A: “I think it may cause Canada and Mexico to increase their desires to trade with other global partners and less with the U.S. The president might face flak from Congress. There might be some bluff calling ahead, as well. It’s possible that Congress could prevent the president from exiting the agreement, and they have to approve a new one, so that complicates matters.”

Q: Do you view this as a positive or a negative for the U.S. economy?

A: “Negative, a massive recession in early 2020.”

A: “This will have a VERY NEGATIVE impact on the economy. The consumer market will not be able to stomach these large price increases. Hot roll just got very expensive overnight. 

A: “It’s a potential way of bringing back jobs to this country that were exported to satisfy stockholder equity because it was an avenue to reduce corporate costs. It could just end up inflating the cost of products for the consumer as costs are passed on. The question I have is what is the government going to do with the tariffs once they collect them? Where does the money go and where will it be put to use?”

A: “It will have both positive and negative effects on the U.S. economy. Some folks will come back to USA supply, some folks will move more manufacturing overseas to go further in the supply chain and ship tariff-free sub-assemblies or more finished goods into the USA. We have been seeing that since the threat of the tariffs was announced.”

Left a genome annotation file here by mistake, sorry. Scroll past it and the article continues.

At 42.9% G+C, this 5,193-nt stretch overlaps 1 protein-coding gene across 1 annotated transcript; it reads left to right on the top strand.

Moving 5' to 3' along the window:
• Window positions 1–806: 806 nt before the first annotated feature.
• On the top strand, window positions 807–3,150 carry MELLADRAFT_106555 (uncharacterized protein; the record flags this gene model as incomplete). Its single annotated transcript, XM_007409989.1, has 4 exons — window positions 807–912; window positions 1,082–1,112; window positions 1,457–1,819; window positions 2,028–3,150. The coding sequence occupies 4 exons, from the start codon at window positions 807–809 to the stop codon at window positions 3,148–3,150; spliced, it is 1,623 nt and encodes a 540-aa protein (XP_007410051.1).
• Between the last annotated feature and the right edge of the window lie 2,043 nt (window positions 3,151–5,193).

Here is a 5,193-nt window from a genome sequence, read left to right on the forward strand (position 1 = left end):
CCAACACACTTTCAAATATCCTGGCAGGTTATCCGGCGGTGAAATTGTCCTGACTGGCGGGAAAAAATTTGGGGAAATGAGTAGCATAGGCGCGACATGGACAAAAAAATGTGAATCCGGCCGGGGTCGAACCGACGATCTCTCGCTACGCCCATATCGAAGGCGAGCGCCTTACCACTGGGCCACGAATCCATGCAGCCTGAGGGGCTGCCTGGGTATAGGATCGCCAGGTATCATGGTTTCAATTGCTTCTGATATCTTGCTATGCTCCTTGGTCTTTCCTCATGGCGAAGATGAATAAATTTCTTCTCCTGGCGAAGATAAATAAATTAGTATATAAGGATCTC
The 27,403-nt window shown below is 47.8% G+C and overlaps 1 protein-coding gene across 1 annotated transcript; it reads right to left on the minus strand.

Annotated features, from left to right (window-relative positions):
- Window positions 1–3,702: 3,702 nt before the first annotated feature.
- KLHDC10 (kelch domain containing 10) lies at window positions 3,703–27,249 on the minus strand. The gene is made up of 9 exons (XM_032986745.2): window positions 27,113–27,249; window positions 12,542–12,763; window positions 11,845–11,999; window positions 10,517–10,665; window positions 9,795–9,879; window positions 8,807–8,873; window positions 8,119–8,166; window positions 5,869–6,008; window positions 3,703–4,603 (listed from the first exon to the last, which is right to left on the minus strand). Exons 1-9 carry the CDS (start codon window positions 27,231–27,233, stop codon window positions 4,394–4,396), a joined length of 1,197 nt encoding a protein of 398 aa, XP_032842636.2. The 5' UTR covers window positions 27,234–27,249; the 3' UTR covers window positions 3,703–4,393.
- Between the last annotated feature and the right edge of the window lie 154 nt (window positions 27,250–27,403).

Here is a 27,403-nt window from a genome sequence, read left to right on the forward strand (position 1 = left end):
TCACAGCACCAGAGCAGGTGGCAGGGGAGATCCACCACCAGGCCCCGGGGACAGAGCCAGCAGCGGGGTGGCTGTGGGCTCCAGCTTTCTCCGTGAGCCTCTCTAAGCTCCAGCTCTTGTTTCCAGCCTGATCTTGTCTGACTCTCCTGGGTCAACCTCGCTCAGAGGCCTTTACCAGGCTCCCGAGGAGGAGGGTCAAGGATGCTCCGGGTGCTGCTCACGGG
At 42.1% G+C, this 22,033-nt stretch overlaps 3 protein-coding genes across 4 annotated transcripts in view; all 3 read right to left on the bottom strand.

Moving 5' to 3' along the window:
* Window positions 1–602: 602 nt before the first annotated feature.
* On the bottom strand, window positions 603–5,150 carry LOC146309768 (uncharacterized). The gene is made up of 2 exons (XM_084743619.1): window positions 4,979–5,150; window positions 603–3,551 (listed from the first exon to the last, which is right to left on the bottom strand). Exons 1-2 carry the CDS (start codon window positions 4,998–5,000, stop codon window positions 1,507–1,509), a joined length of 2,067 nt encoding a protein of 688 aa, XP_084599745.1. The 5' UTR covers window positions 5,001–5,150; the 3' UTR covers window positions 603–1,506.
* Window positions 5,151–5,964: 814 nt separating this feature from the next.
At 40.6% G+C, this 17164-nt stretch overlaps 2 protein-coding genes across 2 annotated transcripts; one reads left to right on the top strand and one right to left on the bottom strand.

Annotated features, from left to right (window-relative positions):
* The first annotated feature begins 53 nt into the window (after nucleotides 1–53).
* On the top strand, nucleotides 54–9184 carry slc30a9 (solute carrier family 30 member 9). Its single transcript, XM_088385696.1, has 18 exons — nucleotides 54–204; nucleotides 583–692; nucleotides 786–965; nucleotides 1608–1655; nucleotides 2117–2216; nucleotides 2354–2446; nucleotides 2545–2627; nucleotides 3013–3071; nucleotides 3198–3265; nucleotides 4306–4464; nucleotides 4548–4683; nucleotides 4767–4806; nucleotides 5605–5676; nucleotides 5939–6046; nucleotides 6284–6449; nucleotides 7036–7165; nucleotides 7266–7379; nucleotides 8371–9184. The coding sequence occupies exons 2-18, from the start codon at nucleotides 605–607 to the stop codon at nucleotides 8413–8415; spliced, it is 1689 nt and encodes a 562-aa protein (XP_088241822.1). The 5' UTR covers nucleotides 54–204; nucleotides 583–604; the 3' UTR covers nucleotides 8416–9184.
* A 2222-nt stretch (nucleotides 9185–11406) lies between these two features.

A: “I think increased domestic manufacturing is of underestimated importance to the U.S. economy. I think the cost of steel in products manufactured in the U.S. is overestimated in terms of the overall pricing of the products. There may be more elegant ways to begin changing our trading patterns, from multilateral agreements where we are not fully rewarded for the scope of our overall consumption, to bilateral deals where a better reflection of the correct value of trading is more evident. I see the end result of using this leverage being a positive for the country, but it isn’t a smooth trip.” 

A: “I think Mr. Trump will be shocked at the vigor of the retaliatory measures that these people take. I sure hope he takes a deep breath and says maybe we need to take a step back. If this stays in place for more than a week, I would be shocked if we are not soon being quoted hot rolled that starts with a 5.”

A: “There are positives and negatives depending on the product and location, but overall it’s a positive for the economy. The U.S. has been abused by unfair trade for decades; time to cut the head off the snake.”

A: “I’m assuming much of this is positioning and that ultimately cooler heads will prevail.”